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Are the languages with a sound type system a sub set of strongly typed languages?

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closed as not a real question by Matt Ball, delnan, Gilles, Hans Olsson, Graviton Oct 14 '10 at 14:14

It's difficult to tell what is being asked here. This question is ambiguous, vague, incomplete, overly broad, or rhetorical and cannot be reasonably answered in its current form. For help clarifying this question so that it can be reopened, visit the help center.If this question can be reworded to fit the rules in the help center, please edit the question.

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I'm afraid the title doesn't say all. It doesn't make much sense. It's like asking whether a car with a stereo is a subtype of SUV. Please explain in detail what you mean. – DarkDust Oct 12 '10 at 13:38
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What is a "sound type system?" What makes a type system "sound?" – Matt Ball Oct 12 '10 at 13:38
    
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Voting to close despite the "sound type system" has been explained by kotlinski - "strongly typed" is one of those terms that lack a proper definition (it usually boild down to "the typing discipline of my favourite language" ;) ). Perhaps you meant statically-typed? – delnan Oct 12 '10 at 14:05
    
@delnan: Good point, "strongly typed" really doesn't have a good definition. – Johan Kotlinski Oct 12 '10 at 14:18

What is a sound type system? Do you consider static typing more "sound" than dynamic typing? Does weak typing imply the type system being "unsound"? Do you consider C or C++ to be weakly typed because they allow for a number of ad hoc type conversions?

Lua is weakly typed, but the types provided make for asonishing power. Soundness lies in the eye of the beholder.

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Talk about answering a question with a question (or three!). +1 anyway since it moves the discussion along. – Edmund Oct 12 '10 at 13:49
    
A "sound type system" means that it is not possible to subvert the type system to make unsafe operations. C is a prime example of an unsound type system - you can easily cast 0 to a pointer and write to it. This doesn't necessary make it a better or worse language for its intended domain. But many other languages have the goal to eliminate the possibility to do such things, since it's error-prone. – Johan Kotlinski Oct 12 '10 at 14:10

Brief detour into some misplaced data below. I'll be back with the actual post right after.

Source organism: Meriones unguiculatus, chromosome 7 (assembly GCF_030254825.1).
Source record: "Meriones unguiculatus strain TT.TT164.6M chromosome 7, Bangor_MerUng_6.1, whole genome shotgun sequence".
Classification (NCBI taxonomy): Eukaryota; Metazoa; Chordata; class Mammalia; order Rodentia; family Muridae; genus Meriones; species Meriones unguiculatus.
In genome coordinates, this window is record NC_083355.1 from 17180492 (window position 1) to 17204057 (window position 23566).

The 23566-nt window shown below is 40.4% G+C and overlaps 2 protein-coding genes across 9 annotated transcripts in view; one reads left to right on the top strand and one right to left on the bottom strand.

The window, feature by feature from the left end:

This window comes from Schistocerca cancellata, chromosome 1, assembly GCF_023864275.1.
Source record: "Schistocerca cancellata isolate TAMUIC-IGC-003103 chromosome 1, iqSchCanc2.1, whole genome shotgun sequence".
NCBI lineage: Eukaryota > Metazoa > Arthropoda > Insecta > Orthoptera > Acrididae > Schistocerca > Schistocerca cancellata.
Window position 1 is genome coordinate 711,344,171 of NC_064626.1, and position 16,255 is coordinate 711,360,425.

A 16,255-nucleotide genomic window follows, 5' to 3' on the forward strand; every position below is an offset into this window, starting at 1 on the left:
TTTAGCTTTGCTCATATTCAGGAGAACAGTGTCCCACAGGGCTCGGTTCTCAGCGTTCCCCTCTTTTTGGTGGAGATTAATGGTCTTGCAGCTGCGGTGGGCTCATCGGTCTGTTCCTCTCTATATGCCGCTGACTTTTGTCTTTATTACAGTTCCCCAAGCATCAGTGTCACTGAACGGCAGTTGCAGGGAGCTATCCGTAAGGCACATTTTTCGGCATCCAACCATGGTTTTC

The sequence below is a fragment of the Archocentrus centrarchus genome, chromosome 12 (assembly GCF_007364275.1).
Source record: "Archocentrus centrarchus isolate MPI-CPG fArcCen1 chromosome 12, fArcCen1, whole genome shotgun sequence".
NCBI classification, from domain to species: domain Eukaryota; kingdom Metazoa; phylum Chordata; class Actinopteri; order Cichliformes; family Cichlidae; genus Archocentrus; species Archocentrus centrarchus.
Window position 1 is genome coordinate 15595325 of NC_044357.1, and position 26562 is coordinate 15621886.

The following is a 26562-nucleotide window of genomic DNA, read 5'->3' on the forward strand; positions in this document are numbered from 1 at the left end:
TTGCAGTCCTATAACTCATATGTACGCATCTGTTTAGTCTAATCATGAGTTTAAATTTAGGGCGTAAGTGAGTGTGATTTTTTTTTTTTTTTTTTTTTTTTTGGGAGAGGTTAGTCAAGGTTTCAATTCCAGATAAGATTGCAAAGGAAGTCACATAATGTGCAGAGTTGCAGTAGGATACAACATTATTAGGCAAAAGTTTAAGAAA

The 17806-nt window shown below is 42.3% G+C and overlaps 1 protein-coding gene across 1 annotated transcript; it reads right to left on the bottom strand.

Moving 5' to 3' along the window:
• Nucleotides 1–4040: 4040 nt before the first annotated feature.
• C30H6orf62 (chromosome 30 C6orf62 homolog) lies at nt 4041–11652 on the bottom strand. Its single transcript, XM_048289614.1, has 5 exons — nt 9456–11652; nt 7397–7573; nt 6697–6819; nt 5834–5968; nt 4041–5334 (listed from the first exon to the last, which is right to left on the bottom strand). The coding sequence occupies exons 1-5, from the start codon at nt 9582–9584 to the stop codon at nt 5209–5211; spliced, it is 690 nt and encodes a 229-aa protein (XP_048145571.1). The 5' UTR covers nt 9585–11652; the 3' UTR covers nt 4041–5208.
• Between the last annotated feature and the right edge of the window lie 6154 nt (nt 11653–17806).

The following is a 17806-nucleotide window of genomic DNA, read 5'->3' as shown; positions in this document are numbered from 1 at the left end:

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Sound type system means that if the language definition determines that a value has type T, then a language implementation must enforce that the value has type T. So Ada is statically typed (type is checked at compile time) and Scheme is dynamically typed (type is checked at runtime), but both are sound because a value is guaranteed to have the type that has been identified by the type system. In C or C++, since you can cast values at will, you do not have soundness, so in this case the term weak typing is used: you can declare types but these are not always enforced. – Giorgio Feb 24 '13 at 13:12
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"Soundness lies in the eye of the beholder.": No, soundness has a very precise definition (see e.g. eschew.wordpress.com/2009/08/31/sound-and-complete): If the type system is supposed to prevent certain situations, it should not accept programs that violate them. You can enforce this both at compile time (statically) and at runtime (dynamically). – Giorgio Feb 24 '13 at 13:14
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@lbruder: According to this paper (lucacardelli.name/Papers/TypeSystems.pdf), a language is not type sound if the language definition allows "...a program to crash even though it is judged acceptable by a type checker." I have encountered this term used in the same sense in a course on programming languages I am attending. So it seems a standard term. I have to look into the relation of this term with strong typing. – Giorgio Feb 24 '13 at 22:37

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